Still, there’s little serious talk of Zinke feeling pressure to leave or quit. “He’s got the president’s support. He’s got industry backing him up. He’s had a free ride from the committee in terms of oversight. He’s got a very protective cocoon around him,” says Representative Raúl Grijalva, a Democrat from Arizona and the ranking minority member on the House Natural Resources Committee, which oversees affairs related to the nation’s public lands and waters.

But some things could change come November 6. If Democrats take the House, they would again take the reins of Grijalva’s committee, and with it the ability to exercise subpoena and investigative power. Of course, the administration wouldn’t change at the midterms. But, says Grijalva, “the rules of engagement change.”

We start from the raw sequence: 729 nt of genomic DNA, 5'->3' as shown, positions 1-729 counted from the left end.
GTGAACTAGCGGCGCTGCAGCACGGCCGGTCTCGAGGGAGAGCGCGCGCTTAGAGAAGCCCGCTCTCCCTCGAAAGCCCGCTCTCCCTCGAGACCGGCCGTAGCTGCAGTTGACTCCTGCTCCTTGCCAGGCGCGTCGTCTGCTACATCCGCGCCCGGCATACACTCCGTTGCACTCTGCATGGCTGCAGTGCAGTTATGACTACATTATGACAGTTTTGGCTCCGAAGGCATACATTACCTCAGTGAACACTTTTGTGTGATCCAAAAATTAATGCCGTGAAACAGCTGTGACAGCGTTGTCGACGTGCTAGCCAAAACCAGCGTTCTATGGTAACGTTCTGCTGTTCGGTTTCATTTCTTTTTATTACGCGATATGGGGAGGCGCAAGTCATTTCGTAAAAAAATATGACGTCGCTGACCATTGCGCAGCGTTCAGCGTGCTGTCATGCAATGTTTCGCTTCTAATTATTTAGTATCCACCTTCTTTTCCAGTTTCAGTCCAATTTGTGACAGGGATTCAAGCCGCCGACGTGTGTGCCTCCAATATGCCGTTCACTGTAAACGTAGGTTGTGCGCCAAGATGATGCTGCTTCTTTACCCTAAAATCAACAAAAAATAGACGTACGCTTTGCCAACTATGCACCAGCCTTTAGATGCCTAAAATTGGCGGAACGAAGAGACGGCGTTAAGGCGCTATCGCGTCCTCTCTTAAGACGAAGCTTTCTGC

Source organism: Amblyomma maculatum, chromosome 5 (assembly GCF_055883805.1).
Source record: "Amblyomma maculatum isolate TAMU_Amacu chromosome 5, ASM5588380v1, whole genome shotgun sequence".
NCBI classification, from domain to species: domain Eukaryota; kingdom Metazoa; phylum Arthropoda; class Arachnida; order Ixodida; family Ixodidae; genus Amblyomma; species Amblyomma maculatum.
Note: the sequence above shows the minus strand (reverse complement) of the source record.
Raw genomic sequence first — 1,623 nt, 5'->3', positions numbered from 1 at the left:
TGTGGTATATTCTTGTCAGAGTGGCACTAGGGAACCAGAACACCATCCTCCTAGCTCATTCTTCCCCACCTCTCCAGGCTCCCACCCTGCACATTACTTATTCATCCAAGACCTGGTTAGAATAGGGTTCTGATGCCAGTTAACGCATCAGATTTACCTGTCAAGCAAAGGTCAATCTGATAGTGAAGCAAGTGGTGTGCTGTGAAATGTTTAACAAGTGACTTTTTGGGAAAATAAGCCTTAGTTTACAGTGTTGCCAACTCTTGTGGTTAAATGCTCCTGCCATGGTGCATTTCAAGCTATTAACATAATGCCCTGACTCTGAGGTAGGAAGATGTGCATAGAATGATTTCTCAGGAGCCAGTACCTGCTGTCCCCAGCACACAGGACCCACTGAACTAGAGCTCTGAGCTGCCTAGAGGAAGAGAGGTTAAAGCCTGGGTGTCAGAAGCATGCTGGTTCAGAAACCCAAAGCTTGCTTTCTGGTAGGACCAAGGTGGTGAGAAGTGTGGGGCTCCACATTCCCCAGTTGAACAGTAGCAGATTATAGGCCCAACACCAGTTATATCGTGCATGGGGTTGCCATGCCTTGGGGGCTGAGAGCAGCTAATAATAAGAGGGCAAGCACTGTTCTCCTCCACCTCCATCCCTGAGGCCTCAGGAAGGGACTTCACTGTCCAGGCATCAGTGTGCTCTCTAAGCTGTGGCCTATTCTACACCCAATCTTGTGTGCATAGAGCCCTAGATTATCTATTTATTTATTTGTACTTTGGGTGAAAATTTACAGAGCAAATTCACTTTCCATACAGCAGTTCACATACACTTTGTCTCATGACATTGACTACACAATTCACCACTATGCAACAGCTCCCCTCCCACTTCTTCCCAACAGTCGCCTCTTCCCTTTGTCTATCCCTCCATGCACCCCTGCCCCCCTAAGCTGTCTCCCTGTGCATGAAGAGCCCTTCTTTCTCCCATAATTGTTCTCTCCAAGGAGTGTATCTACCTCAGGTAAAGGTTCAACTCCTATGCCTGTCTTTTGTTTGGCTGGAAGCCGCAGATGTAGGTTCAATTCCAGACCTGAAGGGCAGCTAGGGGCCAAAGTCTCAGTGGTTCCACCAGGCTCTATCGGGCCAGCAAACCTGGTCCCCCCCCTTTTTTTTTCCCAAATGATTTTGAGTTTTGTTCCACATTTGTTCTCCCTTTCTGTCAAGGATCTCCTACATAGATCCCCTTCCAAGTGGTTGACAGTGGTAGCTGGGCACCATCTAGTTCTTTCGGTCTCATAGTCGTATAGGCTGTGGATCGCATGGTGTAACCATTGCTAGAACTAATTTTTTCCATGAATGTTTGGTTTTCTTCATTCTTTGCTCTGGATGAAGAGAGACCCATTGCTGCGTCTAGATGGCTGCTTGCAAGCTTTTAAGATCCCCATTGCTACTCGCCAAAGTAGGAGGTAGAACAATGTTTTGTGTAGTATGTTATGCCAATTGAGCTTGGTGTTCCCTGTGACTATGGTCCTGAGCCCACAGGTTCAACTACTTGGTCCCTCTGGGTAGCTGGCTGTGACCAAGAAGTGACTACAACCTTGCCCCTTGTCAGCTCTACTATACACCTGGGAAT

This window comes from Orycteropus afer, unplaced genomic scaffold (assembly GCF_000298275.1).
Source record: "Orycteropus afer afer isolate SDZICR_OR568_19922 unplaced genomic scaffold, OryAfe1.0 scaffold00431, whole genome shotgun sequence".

Zinke and Trump Are Ignoring the Public

25 Oct

This December, the federal government will hold a sale of oil and gas leases across Utah. The sale, yet to be finalized, may include hundreds of thousands of acres and several areas that conservationists would like to see protected as wilderness. Yet when it was announced last summer, the Bureau of Land Management gave the public just 15 days to comment. And when the final list comes out later this month, the public will receive only ten days to weigh in.

If you don’t think that sounds like much time, you’re not alone.